The Community Court of Justice, ECOWAS will, on May 30, 2023 give its judgment in a suit filed by a Nigerien, Mr Hassane Abdou Nouhou alleging the violation of his rights to freedom, property, development and fair hearing by the Republic of Niger for tolerating serfdom despite signing international instruments against the practice.

Justice Gberi-bè Ouattara, the presiding judge, reminded parties that the case had already been heard and that the adjournment is to enable the two new judges of the court on the panel, who replaced two others that retired last year, to familiarize themselves with the specifics of the case.

Having ensured that notification had been given to the lawyer of the Republic of Niger, absent, the Court gave permission to the counsel to the Applicant, Eric Bizimana and Abder Chaibou to present their submissions.

In suit ECW/CCJ/APP/21/19, Mr Nouhou, acting on behalf of 260 families living in the village of Danki, alleged that they have been suffering from the inaction of the Republic of Niger to stop an ancient custom in which land ownership is governed by customary rights while slaves and their descendants are excluded from owning land.

Mr Nouhou said his grandfather was captured and enslaved by the Kourmo family but that following the abolition of slavery by the French in 1899, his grandfather cleared a bush that later became the village of Danki. He said that the grandfather and his descendants have since then been giving bundles of millet annually to the Kourmo family as a gesture of gratitude for allowing them to settle in the land that became Danki village.

In Niger, Mr Nouhou said, land belonged to the masters and the rights of ownership transmitted by way of succession while former slaves and their descendants cannot own land. Consequently, he told the Court that the settlers in Danki village have neither the right to cultivate nor to build on the land.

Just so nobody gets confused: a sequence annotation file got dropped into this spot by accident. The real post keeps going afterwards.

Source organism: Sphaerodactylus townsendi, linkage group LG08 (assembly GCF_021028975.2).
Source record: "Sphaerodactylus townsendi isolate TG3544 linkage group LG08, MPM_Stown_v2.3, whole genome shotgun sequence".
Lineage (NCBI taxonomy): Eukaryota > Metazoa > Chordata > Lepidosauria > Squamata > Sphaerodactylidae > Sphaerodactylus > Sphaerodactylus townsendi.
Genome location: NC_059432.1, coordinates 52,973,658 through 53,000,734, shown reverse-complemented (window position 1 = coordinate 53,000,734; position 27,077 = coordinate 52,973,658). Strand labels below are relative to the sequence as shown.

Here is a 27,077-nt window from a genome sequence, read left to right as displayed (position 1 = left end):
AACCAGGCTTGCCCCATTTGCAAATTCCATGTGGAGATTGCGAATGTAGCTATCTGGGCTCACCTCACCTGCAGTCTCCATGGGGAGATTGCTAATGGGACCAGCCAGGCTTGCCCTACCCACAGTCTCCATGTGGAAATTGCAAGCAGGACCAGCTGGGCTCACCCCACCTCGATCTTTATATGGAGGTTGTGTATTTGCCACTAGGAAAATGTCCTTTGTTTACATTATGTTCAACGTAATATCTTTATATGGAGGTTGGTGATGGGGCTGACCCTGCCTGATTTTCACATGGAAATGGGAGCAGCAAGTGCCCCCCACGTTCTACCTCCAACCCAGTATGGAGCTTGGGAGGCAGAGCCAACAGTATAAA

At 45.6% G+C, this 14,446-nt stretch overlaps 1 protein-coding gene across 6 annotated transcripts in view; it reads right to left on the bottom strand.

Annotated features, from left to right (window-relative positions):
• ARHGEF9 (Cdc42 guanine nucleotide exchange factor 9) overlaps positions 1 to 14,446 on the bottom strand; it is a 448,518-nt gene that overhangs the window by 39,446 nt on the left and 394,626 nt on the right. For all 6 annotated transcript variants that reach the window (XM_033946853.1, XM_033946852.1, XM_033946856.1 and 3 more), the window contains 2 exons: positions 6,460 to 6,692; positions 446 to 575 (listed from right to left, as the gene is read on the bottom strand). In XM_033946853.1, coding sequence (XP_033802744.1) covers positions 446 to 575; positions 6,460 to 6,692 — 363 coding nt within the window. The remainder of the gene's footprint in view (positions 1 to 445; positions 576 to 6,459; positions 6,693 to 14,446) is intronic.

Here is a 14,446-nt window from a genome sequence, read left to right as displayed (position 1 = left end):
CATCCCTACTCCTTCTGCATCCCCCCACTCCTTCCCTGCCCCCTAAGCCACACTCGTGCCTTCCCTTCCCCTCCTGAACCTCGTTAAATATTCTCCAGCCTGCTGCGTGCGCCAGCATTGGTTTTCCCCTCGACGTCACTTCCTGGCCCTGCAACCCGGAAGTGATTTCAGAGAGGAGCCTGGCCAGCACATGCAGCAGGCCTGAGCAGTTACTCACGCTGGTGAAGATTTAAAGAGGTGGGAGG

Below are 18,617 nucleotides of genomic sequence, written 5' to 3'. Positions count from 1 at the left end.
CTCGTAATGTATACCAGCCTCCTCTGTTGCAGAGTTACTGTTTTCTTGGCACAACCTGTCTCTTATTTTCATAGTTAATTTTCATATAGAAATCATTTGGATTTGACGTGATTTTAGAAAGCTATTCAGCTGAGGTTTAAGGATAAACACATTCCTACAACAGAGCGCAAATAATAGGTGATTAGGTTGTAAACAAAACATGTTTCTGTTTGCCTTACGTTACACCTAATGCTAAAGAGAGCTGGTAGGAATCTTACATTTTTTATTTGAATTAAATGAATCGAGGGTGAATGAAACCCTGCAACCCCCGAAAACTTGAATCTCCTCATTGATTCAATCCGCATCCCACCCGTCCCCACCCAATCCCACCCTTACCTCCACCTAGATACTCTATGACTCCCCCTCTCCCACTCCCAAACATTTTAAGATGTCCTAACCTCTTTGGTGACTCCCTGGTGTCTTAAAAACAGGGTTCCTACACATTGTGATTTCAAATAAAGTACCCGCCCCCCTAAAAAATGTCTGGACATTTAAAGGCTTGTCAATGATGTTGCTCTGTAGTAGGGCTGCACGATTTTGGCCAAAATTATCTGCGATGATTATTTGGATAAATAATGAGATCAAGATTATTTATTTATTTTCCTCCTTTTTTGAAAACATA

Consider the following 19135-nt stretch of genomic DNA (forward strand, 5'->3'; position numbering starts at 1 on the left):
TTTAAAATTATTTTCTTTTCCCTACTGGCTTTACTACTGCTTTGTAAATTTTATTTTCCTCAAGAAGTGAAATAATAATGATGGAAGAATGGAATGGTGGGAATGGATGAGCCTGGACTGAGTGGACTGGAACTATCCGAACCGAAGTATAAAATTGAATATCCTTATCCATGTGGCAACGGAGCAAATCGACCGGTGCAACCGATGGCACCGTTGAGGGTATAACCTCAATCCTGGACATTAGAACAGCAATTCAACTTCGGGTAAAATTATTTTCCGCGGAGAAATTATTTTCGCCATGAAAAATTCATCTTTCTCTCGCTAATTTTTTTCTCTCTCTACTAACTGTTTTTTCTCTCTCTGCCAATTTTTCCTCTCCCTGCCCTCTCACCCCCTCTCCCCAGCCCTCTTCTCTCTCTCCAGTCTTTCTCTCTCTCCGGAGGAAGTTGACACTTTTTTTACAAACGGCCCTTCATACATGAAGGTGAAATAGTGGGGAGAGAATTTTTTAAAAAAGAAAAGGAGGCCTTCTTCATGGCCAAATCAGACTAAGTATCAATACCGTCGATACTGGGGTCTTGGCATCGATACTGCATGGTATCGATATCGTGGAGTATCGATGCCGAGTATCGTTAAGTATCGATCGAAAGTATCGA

The Applicant alleged that, by continuing to apply customary law to properties after the ratification of international instruments, Niger was violating international instruments against discrimination and rights to development.

In 2007 , Mr Nouhou said that the settlers of Danki stopped presenting the gifts after the area was designated an administrative entity but the Kourmo family sued them in various courts and was able to secure favourable judgments based on the provisions of customary law.

By tolerating serfdom, Mr Nouhou alleged that the Republic of Niger was in violation of its obligation to article 4 of the Universal Declaration of Human Rights, article 8 and 4(2) of the International Covenant on Civil and Political Rights. Under those dispositions, slavery and serfdom are prohibited without derogation.

Moreover, he said that by continuing to apply customary law to properties after the ratification of international instruments, Niger was violating international instruments against discrimination and rights to development.

In conclusion, Mr Nouhou said that by relying on customary law on land, there was no possibility of the Danki settlers getting a fair trial from the judiciary.

The Applicant asked the Court to order the Republic of Niger to pay each of the families living in Danki compensation of 10,000,000 FCFA, or 2,600,000,000 FCFA for the 260 families.

In response, the Republic of Niger noted that Mr Nouhou did not adduce evidence of his administrative status as head of the village of Danki and neither gave evidence of procuration by the 260 families he claimed to represent, nor their identity.

The Republic of Niger therefore urged the Court to dismiss the case.

On the merits of the case, the Republic of Niger argued that giving bundles of millet to the Kourmo family was their proof of ownership of the land, noting that while slavery has been abolished, the payment by the villagers’ ancestors should not be construed as a gift to a master but payment of rent.

The defendant noted that in accordance with article 14 of the country’s 25 November 2010 Constitution, slavery was banned and sanctions spelt out, adding that the customary law was not discriminatory as the applicant cannot be prevented from acquiring one.

On the violation of right to development, the Republic of Niger said that the National Agency for the Fight against Human Trafficking (ANLTP) was created specifically to tackle such claims and that neither the Applicant nor his representatives have ever approached the agency with their complaint.

On the violation of their right to fair hearing, the Republic of Niger noted that the procedure in its courts allowed for fair hearing and therefore urged the Court to dismiss the suit.

Also on the panel were Justices Sengu Mohamed Koroma and  Ricardo Cláudio Monteiro Gonçalves.